blunt essays with sharp points

How To Blow Up the World

by Scrvpvlvs
Nov 19, 1999 8:11 PM–
[Our Universe] may simply be a fluctuation of a vacuum, the vacuum of some larger space in which our universe is imbedded. In answer to the question of why it happened, I offer the modest proposal that our Universe is simply one of those things which happen from time to time.
Edward Tryon¹

The most likely way for the world to be destroyed, most experts agree, is by accident.
Nathaniel Borenstein

If the world should blow itself up, the last audible voice would be that of an expert saying it can’t be done.
Peter Ustinov

SCRVPVLVS has an idea for a science fiction story. Sometime in the future, high energy physicists tore a hole in our universe. In the earth beneath Long Island, a huge tunnel was dug, the birthsite of a machine called the Relativistic Heavy Ion Collider. This machine was designed to send particles of pure gold moving towards one another at such high speeds (99.995% of the speed of light) that they would effectively pass through one another when they collide, melting the particles as well as the empty space around them. When this occurred, a “fluctuation of a vacuum” was created: a region of pure energy. Within this space, matter was nearly massless and the temperature was a million times hotter than the center of the sun. The physicists claimed to be recreating the conditions which prevailed only a few billionths of a second after the birth of the universe.

Nobody was sure what would happen next. On earth, the fluctuation was a new state of matter. Most theorists expected it to explode, condensing back into particles just as droplets form in cooling steam, possibly revealing novel particles not found in our universe. Some speculated that the decay of the fluctuation might produce an “excited vacuum” having different properties than the normal vacuum of space.

Nobody realized that meant a Big Bang.

Expanding rapidly, a newborn Universe “simply happened” as the excited vacuum destroyed its Creators – along with Long Island, the state of New York, and everything else.

The End.

* * *

An idea for a science fiction story, except that sometime in the futureis actually coming this November. Paid for by the United States Government, the RHIC has already been built and will be used to create this region of pure energy, called a quark-gluon plasma.² ³ ⁴ ⁵ ⁶ ⁷ ⁸ ⁹ ¹⁰

The only thing uncertain about this story is the actual outcome. Listen to what researchers told Newsday

Everyone is sitting on the edge of their chairs waiting for the first beam to see what in the world is going to come out there.
Miklos Gyullassy

As an experimentalist, it’s very exciting. We hope to see things no one predicted.
Sam Aronson

The theoretical speculation is that there are other forms of nuclear particles that nature could have made as part of our universe but didn’t.
Thomas Ludlam

It’s exploring new turf. It’s like the Star Trek thing where you are going where no other ship has gone before. You are dealing with incredibly small distance scales, incredibly high temperatures and densities of particles. It’s a whole new regime.
David Hertzog

Large pumps already roar in the main tunnel, maintaining a vacuum within the huge magnets that form the tunnel walls. Newsday says that the tightness of the vacuum in the magnet cores must be assured, and that technicians are repairing some discovered leaks. Soon … soon their work will be tested.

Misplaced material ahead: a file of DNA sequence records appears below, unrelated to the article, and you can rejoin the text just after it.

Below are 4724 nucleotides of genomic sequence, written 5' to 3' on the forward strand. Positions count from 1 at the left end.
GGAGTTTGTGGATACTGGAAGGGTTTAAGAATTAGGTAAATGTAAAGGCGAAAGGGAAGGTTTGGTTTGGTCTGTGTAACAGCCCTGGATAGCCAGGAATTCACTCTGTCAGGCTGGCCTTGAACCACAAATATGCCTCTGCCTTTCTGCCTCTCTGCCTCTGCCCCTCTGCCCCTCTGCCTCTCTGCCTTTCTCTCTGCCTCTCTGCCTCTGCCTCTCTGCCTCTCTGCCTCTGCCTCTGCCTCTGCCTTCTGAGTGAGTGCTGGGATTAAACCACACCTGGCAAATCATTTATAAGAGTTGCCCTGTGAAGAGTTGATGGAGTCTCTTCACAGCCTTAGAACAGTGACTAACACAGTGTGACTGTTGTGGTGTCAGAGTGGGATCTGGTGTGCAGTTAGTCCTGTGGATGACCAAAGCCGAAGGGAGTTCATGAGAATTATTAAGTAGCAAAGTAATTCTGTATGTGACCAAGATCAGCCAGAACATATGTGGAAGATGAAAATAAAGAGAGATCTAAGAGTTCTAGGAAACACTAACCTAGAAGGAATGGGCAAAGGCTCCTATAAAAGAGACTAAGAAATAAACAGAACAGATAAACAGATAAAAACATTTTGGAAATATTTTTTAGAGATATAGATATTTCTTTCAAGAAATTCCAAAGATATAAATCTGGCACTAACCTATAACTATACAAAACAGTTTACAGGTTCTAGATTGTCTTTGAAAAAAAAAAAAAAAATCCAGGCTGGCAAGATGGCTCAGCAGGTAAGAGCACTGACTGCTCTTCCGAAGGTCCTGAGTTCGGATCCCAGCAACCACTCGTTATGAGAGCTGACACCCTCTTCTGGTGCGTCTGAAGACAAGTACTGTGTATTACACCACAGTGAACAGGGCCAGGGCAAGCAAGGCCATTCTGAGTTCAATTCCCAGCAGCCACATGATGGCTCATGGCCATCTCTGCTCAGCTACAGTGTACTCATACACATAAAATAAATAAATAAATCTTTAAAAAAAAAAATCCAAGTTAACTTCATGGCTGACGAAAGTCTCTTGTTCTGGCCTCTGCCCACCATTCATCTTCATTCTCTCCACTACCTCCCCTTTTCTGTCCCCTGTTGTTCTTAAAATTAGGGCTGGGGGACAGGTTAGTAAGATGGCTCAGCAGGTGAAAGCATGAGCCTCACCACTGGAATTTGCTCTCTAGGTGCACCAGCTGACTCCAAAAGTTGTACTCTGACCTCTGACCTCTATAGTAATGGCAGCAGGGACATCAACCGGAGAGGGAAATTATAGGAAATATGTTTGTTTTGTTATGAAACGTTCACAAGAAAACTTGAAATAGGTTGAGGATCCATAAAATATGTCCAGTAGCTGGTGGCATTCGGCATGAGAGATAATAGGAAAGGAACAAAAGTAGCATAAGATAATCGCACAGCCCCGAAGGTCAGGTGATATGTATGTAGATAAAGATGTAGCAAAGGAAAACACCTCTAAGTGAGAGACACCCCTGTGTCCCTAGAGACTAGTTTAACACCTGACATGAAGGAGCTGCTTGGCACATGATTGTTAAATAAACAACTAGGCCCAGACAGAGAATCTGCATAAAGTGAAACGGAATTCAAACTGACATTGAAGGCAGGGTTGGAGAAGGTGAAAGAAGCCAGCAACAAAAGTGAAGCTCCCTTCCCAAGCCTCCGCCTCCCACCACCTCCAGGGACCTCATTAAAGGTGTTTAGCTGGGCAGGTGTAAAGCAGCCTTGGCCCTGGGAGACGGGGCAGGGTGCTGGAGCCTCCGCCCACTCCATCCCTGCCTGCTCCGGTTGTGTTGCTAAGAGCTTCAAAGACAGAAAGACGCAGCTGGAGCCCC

This reminds me of the story told about Enrico Fermi, the Nobel Prize-winning physicist: that he offered bets at the time of the first atom bomb test in New Mexico that the test would destroy the world (or at least New Mexico).¹¹ ¹² (Fermi is also said to have taken the other side of the bet, figuring that if he lost he wouldn’t have to pay up.)¹³

This idea is also attributed to Edward Teller, who suggested the possibility that fusion bombs, essentially mighty fireballs, might ignite the atmosphere or the oceans and burn up the world.¹⁴

SCRVPVLVS would like to make a personal appeal to the RHIC high energy physicists: don’t blow me up.


1. Theodore Schick Jr., “The ‘Big Bang’ Argument for the Existence of God”.

2. Earl Lane, “Where Atoms And Cosmos Meet”, Newsday.

3. The Phobos Collaboration, “PHOBOS: The Physics Background for non-scientists (go Wayback)” or “PHOBOS: The Physics Background for non-scientists (go Wayback)”.

4. Frank Close, “Ions in the fire”, The Guardian.

5. Phillip F. Schewe and Ben Stein, “Physics News Update”, The American Institute of Physics Bulletin of Physics News.

6. Sorensen, Soren Pontoppidan, “OARS Faculty Information System (FIS) record”.

7. Johann Rafelski, “Quark-Gluon Plasma and Nuclear Collisions”.

8. David Charlton, “Particle Physics at Birmingham”.

9. Elizabeth Rangel, “Quarks Come Ungluoned”.

10. Gary Crawley, et al., “Nuclear Physics in the 1990’s”, from Nuclear Physics: Basic Research Serving Society.

11. Miguel A. Bracchini, “The History and Ethics Behind The Manhattan Project: Atomic Bomb Design”, from Undergraduate Engineering Review, Mechanical Engineering Department, The University of Texas at Austin.

12. National Atomic Museum, “Trinity Site: The First Atomic Test”, U.S. Department of Energy.

13. Michael A. Burstein, “Broken Symmetry, an original story”.

14. “Archimedes Plutonium”, “Fusion Electricity Barrier Law”.

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